In a huge turning point in the fight for gay rights, on Wednesday Democrats introduced bills in both houses of Congress to repeal the Defense of Marriage Act, the 1996 law that bans the federal government from recognizing same-sex marriages.
At separate press conferences on Wednesday, House and Senate Democrats introduced their versions of the Respect for Marriage Act. In the Senate, the bill was introduced by Senators Patrick Leahy, Dianne Feinstein, and Kirsten Gillibrand, with about 20 cosponsors. The House repeal effort is led by Representatives Jerry Nadler and John Conyers, along with the four openly gay members of Congress, Representatives Tammy Baldwin, David Cicilline, Barney Frank, and Jared Polis, and 100 cosponsors, according to The Wall Street Journal.
The repeal bill comes after the White House announced last month that it will stop fighting to defend DOMA in court. A White House spokesman responded to the bills, saying:
The President has long said that DOMA is discriminatory and should be repealed by Congress. We welcome the introduction of bills that would legislatively repeal DOMA, and look forward to working with lawmakers to achieve that goal.
Repealing DOMA will still be difficult, even with President Obama's support. As Speaker of the House John Boehner promised, House leadership is preparing to defend the law in court. The Advocate reports that Senator Chris Coons acknowledged getting the bills passed will be a challenge:
"This is not the first time that a repeal of DOMA has been introduced," Coons said. "But I hope that it will be the last. … The American people have had enough of government-sanctioned discrimination. If we don't get it done in this congress, then we'll try again in the 113th [congress]."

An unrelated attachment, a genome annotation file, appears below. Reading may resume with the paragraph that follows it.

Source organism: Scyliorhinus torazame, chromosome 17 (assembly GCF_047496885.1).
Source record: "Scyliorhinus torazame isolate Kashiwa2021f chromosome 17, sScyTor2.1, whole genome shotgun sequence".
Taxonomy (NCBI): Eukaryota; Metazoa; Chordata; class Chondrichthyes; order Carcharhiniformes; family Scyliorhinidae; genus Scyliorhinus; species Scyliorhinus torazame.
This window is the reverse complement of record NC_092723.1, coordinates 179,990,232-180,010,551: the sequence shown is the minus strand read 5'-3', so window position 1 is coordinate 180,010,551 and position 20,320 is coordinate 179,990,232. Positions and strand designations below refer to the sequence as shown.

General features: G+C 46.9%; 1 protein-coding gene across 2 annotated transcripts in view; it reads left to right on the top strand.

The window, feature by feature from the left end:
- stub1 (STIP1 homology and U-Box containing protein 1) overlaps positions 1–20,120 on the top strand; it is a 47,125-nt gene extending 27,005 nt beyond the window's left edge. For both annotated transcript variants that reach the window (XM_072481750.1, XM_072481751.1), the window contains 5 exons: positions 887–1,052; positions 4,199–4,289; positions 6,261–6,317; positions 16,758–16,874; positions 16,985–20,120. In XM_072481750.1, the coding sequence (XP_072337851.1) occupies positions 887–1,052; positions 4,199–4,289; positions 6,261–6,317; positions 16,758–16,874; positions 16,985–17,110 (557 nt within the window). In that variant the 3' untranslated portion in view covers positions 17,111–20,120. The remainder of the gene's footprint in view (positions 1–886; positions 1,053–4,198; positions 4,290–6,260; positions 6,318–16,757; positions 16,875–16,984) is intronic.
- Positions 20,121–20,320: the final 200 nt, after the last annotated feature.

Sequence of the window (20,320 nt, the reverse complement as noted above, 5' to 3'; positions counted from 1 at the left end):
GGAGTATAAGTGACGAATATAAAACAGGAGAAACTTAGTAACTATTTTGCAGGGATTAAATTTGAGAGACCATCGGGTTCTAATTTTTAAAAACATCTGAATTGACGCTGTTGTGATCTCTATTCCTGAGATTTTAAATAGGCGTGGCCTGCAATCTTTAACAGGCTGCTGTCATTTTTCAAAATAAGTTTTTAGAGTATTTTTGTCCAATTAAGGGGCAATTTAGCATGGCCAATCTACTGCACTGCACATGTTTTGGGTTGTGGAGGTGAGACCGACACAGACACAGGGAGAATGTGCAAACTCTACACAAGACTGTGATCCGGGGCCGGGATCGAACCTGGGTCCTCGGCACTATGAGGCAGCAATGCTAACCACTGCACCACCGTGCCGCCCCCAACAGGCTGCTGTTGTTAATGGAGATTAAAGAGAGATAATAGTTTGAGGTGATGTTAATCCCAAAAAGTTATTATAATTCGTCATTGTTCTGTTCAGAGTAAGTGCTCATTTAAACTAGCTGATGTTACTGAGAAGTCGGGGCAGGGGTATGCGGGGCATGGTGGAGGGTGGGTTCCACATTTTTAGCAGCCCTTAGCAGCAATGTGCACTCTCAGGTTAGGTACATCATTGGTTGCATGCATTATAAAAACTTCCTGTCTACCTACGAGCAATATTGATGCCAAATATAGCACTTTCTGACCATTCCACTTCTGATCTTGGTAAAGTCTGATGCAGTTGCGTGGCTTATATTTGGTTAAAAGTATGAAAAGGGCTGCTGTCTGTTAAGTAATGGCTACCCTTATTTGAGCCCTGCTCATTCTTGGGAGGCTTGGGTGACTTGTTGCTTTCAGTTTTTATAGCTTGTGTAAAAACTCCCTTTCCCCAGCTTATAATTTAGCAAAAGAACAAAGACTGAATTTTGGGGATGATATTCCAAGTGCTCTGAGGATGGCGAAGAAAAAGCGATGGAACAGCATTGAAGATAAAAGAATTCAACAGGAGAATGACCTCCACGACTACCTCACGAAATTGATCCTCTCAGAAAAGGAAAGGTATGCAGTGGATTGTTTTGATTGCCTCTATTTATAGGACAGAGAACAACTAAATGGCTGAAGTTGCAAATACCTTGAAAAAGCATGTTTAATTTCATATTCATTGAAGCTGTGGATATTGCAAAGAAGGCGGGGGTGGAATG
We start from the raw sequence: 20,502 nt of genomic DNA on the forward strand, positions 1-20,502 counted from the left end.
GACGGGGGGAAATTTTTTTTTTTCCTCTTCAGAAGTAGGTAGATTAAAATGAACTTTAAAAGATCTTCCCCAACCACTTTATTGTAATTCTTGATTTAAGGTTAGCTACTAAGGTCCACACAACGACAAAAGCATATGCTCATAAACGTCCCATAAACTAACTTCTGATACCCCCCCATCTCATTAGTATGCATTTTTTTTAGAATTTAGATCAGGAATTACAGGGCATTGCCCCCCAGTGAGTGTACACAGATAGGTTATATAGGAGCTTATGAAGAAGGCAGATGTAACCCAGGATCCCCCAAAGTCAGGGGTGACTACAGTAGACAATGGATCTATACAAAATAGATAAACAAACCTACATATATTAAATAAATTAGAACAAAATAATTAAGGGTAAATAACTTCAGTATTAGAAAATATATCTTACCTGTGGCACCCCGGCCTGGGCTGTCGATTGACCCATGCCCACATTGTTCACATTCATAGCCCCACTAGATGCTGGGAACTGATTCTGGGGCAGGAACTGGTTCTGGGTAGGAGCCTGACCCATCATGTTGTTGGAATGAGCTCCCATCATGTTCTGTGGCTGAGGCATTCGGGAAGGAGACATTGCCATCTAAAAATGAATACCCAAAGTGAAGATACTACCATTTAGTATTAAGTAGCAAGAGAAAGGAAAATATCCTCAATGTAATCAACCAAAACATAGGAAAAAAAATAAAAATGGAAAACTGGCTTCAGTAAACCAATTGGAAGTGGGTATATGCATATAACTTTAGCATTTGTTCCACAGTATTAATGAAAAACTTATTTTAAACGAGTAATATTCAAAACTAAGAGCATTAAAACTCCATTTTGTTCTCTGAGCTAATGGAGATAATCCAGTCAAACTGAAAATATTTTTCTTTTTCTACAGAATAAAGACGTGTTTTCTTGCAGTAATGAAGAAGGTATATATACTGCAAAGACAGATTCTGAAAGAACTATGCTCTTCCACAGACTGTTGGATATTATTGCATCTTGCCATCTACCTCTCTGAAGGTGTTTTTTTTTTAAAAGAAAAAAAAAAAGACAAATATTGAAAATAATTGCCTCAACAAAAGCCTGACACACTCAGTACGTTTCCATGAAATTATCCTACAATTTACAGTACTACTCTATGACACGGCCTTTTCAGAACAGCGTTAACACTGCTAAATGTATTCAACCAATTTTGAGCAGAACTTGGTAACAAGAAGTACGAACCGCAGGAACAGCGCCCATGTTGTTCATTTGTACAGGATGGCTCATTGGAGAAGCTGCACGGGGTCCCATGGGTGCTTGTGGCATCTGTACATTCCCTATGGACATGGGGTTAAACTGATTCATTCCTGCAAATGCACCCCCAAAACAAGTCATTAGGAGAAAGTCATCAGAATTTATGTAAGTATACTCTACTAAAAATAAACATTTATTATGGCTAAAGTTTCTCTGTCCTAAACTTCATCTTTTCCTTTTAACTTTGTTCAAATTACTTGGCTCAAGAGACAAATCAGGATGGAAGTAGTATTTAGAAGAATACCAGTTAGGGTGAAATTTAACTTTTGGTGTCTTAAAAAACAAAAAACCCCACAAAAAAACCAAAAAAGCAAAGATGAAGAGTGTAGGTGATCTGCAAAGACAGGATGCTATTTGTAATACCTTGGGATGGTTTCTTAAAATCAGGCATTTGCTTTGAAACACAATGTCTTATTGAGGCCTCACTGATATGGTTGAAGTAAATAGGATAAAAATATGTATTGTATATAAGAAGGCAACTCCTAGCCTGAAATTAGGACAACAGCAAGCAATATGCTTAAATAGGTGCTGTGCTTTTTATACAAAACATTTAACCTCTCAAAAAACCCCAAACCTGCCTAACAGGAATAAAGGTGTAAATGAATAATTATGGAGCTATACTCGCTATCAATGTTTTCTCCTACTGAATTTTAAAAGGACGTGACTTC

The Democratic advocacy group Third Way has been circulating a memo to supporters of the DOMA repeal that suggests they frame the issue around family values (taking back the term Republicans hijacked long ago). According to The Huffington Post, part of the memo reads:
Gay and lesbian couples may seem different from straight couples, but we all share similar values — like the importance of family and helping out our neighbors; worries — like making ends meet or the possibility of losing a job; and hopes and dreams — like finding that special someone to grow old with, and standing in front of friends and family to make a lifetime commitment.
In statements, including Senator Feinstein's speech in the clip above, Democrats used language that emphasized qualities of gay marriage that go beyond sexual orientation. They may not be able to push the bill through the Republican-controlled House, but at least instead of dodging the issue, Democrats are finally taking meaningful steps toward achieving marriage equality.